And the Oscar Goes To… Not a Clue

Review: Broken Diamonds

large broken diamonds poster 203x300 - Review: Broken Diamonds
They don’t make a lot of films that deal with mental illness for good reason. It’s a tough subject to portray realistically. Sure there are plenty that have that one crazy aunt or a sweet homeless guy that just needs to be loved. But actual problems like the ones in Broken Diamonds require a director and a script not to fall into the trap of treating mental illness as a plot point to be exploited for a dramatic beat. Sadly, that’s exactly what this film does with the main character’s schizophrenia.

The film is structured around Scott’s (Ben Platt, Pitch Perfect) impending move to Paris to become a writer. A week before he’s set to leave, his father dies. And just at that moment, his older sister Cindy (Lola Kirke) is ejected from the mental facility where she lives. So he’s tasked with taking care of her, and everything that could go wrong does. And he’s not really all that helpful. In flashback we see that he was/is jealous of the attention she got as the golden child, thwarting his early writerly ambitions. But she’s got some serious problems. She hears voices, she acts inappropriately a lot, she doesn’t take her meds. And all Scott wants is to sell Dad’s house and skedaddle to Paris.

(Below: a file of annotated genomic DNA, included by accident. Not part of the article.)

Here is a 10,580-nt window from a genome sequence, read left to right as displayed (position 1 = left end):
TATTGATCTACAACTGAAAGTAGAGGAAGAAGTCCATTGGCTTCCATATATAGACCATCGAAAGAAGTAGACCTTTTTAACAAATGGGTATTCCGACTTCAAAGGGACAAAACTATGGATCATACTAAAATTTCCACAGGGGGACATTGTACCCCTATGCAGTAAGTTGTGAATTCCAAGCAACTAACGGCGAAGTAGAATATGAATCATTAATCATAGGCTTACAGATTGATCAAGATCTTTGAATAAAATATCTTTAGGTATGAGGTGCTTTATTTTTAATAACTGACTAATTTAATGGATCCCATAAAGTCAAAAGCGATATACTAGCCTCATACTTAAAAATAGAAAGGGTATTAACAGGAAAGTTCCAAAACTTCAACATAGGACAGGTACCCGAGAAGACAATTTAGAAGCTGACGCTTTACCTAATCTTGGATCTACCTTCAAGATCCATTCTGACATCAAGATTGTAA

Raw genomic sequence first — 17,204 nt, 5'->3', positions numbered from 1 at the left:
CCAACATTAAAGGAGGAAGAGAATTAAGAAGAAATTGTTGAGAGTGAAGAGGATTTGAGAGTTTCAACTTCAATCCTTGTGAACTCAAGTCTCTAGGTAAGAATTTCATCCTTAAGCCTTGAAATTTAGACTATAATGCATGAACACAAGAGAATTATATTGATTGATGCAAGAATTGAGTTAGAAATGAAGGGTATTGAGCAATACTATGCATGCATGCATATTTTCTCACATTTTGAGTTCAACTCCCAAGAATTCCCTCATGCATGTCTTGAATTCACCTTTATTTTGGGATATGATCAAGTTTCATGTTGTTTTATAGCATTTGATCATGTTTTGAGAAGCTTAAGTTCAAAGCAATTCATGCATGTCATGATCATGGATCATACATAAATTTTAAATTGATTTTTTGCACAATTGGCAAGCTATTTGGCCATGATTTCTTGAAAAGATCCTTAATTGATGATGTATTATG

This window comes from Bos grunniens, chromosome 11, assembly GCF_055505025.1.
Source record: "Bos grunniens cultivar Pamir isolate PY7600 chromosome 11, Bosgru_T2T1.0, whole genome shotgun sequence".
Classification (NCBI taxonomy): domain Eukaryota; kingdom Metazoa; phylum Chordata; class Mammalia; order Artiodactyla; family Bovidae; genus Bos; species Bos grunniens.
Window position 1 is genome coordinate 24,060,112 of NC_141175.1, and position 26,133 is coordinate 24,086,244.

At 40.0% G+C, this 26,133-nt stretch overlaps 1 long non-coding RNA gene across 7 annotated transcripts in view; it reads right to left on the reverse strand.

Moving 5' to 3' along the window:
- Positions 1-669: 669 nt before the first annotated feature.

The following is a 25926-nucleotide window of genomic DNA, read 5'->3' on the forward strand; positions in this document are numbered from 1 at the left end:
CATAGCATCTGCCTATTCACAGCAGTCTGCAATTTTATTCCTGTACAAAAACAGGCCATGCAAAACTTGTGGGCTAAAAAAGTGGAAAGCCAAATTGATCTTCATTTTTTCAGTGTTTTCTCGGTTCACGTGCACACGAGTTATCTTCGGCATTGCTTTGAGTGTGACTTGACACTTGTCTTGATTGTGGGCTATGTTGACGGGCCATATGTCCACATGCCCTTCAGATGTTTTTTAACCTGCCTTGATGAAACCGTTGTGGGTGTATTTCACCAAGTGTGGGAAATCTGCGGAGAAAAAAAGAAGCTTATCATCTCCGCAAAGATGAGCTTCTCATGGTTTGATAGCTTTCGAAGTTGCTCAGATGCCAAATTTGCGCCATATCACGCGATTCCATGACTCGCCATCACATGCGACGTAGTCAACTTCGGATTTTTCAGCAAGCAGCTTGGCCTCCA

And that’s one of the biggest problem with the movie. Scott isn’t likeable in the least. While his sister is clearly in need of massive help, he’s mostly concerned with selling his car and taking his trip. And even when Cindy’s therapist shines a light on his own issues, he doesn’t really wake up.

Kirke who I really liked from “Mozart in the Jungle” is very good as the sister, but Platt is entirely one dimensional throughout. There are moments in the film that might have been emotional, like when Cindy sets Scott’s apartment on fire or when she runs away, that get no rise out of him. Of course some of that’s a script problem. And it’s kind of a cliched mess. If you’re looking for a movie about mental illness, I’d suggest putting this one on the skip it list and rewatching Ordinary People or even Silver Linings Playbook.

In theaters and on demand July 23.

 

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